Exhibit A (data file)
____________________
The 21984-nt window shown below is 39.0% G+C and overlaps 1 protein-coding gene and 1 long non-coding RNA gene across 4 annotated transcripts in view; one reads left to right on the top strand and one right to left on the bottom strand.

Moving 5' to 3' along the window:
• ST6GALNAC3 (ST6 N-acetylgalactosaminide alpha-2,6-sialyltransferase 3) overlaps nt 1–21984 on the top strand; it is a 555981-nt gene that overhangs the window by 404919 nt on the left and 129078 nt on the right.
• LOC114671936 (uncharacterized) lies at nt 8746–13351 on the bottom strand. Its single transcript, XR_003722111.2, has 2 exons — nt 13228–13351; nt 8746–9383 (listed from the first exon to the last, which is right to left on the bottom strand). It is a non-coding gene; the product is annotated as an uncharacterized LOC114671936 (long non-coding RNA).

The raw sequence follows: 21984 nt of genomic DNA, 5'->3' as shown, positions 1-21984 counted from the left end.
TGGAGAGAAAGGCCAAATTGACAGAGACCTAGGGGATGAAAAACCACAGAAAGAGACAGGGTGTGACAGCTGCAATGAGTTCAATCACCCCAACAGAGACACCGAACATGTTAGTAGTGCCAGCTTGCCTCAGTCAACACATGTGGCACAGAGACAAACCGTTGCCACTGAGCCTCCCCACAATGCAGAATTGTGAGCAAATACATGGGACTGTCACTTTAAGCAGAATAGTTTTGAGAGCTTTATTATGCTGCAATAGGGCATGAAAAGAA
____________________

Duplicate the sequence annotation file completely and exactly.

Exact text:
The 21984-nt window shown below is 39.0% G+C and overlaps 1 protein-coding gene and 1 long non-coding RNA gene across 4 annotated transcripts in view; one reads left to right on the top strand and one right to left on the bottom strand.

Moving 5' to 3' along the window:
• ST6GALNAC3 (ST6 N-acetylgalactosaminide alpha-2,6-sialyltransferase 3) overlaps nt 1–21984 on the top strand; it is a 555981-nt gene that overhangs the window by 404919 nt on the left and 129078 nt on the right.
• LOC114671936 (uncharacterized) lies at nt 8746–13351 on the bottom strand. Its single transcript, XR_003722111.2, has 2 exons — nt 13228–13351; nt 8746–9383 (listed from the first exon to the last, which is right to left on the bottom strand). It is a non-coding gene; the product is annotated as an uncharacterized LOC114671936 (long non-coding RNA).

The raw sequence follows: 21984 nt of genomic DNA, 5'->3' as shown, positions 1-21984 counted from the left end.
TGGAGAGAAAGGCCAAATTGACAGAGACCTAGGGGATGAAAAACCACAGAAAGAGACAGGGTGTGACAGCTGCAATGAGTTCAATCACCCCAACAGAGACACCGAACATGTTAGTAGTGCCAGCTTGCCTCAGTCAACACATGTGGCACAGAGACAAACCGTTGCCACTGAGCCTCCCCACAATGCAGAATTGTGAGCAAATACATGGGACTGTCACTTTAAGCAGAATAGTTTTGAGAGCTTTATTATGCTGCAATAGGGCATGAAAAGAA